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Communication is culture

Communication is the most important instrument that humans use in their process to
socialize, interact with others and can be defined as the process of sending information about
our opinions, feelings, beliefs or ideas to another person . Therefore, communication stands at
the base of human relationships.
We communicate to know each other, to find out about others emotions, to exchange
information, to convince others to understand our point of view and build relations.
Interpersonal communication is the most important form of communication and is the
most used. People cannot avoid this type of communication, and their social relations depend
on their ability to engage in a conversation with others. Our interpersonal communication
skills are learned behaviours that can be improved through knowledge, practice, feedback,
reflection and culture.
Communicating across cultures is challenging. Each culture has set rules that its
members take for granted. Few of us are aware of our own cultural biases because culture
imprints in our behaviour at a very early age. And while some of a culture's knowledge, rules,
beliefs, values, phobias, and anxieties are taught explicitly, most of the information is
absorbed subconsciously.
Intracultural miscommunication draws on the fact that all humans subconsciously
reflect their cultural backgrounds in day to day communication. Culture does not just lie in the
way one eats or dresses, but in the manner in which they present themselves as an entity to the
outside world. Language is a huge sustenance of communication, as well as a large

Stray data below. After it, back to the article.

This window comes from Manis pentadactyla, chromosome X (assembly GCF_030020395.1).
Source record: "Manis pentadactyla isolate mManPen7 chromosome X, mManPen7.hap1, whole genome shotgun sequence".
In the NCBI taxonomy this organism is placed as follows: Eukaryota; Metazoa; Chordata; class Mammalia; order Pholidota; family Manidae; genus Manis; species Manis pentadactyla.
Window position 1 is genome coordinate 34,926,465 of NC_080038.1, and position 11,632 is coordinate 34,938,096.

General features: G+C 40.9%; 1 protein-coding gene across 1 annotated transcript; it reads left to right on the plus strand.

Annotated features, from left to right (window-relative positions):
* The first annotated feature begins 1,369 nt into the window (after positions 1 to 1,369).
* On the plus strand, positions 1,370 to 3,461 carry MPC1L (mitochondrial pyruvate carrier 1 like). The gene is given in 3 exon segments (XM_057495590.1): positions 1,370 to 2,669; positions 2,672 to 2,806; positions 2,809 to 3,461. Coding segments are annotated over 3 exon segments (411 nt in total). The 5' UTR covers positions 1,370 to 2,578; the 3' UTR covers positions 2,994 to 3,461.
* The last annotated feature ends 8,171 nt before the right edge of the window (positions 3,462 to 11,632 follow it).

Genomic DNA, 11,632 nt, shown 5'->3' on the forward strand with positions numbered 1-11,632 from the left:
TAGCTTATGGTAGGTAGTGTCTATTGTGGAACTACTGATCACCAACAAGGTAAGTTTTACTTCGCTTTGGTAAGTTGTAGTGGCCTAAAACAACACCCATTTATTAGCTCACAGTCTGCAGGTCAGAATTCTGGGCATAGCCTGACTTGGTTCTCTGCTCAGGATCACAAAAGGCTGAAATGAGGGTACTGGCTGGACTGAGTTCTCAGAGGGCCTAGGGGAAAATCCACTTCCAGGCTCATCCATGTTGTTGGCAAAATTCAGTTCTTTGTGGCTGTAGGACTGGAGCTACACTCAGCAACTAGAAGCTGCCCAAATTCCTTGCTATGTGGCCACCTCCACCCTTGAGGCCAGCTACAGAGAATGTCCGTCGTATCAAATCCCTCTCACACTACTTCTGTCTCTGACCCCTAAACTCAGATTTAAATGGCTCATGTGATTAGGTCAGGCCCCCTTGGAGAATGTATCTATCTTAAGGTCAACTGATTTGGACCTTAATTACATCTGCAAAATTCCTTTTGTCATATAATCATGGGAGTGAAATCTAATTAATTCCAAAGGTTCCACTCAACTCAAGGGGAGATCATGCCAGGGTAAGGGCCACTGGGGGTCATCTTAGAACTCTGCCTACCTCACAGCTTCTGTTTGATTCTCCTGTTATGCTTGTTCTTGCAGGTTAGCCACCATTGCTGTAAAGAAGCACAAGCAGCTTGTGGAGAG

representation of one's cultural background. Cultural miscommunication often stems from
different and conflicting styles of speech and messages. A perfectly normal intonation pattern
for a native German speaker may seem angry and aggressive to a foreign listener.
Connotations of words, as well as meanings of slang phrases vary greatly across cultural lines,
and a lack of tolerance and understanding of this fact often results in misinterpretations.
Also non verbal communication varies across cultural lines. One must take the time to
study different cultures as to fully understand messages being transmitted. There are many
aspects of non-verbal communication, such as gesture, facial expression and space, affect the
way a message is construed. As an example , in Greenland, the Inuit people touch their noses
as a form of salute. Meanwhile in most cultures from Europe or America the common form
of salute is shaking hands or the kiss on the cheeks.
Thats why we should pay attention at every element and form of communication other
people are sending to us, in order to understand the information that we receive and of course
to improve our cultural knowledge and perception.